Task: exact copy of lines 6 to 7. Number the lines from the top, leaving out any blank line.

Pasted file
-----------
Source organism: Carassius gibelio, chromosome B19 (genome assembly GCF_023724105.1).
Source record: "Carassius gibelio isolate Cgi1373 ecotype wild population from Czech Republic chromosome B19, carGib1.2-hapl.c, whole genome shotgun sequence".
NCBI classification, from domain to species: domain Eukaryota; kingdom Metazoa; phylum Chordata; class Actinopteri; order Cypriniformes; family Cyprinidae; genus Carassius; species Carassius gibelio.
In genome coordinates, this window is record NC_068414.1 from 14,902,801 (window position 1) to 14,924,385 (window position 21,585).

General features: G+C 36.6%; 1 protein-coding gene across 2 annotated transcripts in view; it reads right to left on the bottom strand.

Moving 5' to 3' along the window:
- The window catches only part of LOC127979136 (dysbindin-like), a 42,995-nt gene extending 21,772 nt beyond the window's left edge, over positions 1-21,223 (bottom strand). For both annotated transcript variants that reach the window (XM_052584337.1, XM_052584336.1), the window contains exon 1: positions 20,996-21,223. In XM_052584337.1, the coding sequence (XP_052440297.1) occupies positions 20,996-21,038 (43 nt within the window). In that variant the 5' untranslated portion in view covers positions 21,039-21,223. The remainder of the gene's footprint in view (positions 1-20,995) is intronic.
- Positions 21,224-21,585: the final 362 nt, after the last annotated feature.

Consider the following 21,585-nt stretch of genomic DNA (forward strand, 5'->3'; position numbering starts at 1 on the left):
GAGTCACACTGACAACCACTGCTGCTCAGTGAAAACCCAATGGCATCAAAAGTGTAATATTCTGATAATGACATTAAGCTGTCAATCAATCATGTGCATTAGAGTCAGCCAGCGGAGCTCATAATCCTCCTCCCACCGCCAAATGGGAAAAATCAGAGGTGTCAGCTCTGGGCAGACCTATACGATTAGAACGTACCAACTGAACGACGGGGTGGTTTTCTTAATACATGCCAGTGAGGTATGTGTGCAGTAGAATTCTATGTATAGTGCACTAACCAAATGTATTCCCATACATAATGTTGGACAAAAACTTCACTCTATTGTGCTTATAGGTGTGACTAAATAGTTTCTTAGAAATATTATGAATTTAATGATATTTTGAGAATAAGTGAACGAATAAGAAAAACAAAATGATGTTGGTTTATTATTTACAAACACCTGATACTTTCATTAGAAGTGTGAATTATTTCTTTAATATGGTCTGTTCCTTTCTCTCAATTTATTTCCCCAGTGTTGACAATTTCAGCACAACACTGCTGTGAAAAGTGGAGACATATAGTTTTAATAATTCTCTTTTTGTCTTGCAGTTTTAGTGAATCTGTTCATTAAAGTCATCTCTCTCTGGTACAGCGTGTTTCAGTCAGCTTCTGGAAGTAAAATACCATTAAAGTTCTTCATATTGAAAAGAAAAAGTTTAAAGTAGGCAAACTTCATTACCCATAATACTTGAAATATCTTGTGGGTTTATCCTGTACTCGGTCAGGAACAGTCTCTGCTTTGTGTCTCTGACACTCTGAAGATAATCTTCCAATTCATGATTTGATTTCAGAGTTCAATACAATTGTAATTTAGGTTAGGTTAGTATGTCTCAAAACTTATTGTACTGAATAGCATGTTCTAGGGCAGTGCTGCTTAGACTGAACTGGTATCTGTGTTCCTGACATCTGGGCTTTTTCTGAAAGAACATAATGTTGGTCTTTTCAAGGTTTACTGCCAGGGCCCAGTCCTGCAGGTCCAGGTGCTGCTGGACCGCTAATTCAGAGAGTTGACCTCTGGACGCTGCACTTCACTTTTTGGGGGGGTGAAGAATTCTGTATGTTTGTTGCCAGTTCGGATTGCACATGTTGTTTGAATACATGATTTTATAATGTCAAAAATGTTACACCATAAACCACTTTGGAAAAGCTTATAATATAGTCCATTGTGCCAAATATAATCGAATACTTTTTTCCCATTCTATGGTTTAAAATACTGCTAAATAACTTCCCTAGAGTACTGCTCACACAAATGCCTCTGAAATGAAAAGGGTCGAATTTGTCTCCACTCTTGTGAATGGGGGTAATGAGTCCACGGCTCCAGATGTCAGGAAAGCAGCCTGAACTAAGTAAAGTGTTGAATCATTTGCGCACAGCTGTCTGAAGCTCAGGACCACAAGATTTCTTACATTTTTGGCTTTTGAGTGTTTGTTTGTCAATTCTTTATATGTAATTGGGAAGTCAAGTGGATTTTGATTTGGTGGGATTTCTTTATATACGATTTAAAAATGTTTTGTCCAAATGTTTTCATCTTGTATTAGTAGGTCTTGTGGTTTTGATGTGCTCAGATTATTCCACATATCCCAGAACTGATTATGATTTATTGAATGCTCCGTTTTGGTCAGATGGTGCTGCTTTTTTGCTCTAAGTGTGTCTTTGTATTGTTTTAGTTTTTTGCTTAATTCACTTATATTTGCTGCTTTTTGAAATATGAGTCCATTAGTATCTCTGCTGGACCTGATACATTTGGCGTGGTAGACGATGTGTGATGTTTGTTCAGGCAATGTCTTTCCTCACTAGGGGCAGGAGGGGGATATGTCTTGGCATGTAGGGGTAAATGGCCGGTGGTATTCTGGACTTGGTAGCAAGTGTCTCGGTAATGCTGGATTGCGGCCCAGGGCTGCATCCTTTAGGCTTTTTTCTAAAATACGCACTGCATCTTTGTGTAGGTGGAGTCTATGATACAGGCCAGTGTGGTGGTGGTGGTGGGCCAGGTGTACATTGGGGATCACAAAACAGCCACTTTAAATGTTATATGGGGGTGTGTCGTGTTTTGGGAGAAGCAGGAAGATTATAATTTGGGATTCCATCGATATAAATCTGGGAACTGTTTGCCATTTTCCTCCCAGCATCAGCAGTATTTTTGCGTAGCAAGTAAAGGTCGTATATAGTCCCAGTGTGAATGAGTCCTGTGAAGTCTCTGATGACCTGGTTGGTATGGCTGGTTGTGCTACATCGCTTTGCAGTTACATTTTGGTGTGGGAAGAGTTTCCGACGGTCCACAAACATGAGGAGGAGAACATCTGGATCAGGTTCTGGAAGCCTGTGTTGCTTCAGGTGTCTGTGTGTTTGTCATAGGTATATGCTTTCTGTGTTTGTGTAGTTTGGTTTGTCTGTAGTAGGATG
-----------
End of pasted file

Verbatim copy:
Moving 5' to 3' along the window:
- The window catches only part of LOC127979136 (dysbindin-like), a 42,995-nt gene extending 21,772 nt beyond the window's left edge, over positions 1-21,223 (bottom strand). For both annotated transcript variants that reach the window (XM_052584337.1, XM_052584336.1), the window contains exon 1: positions 20,996-21,223. In XM_052584337.1, the coding sequence (XP_052440297.1) occupies positions 20,996-21,038 (43 nt within the window). In that variant the 5' untranslated portion in view covers positions 21,039-21,223. The remainder of the gene's footprint in view (positions 1-20,995) is intronic.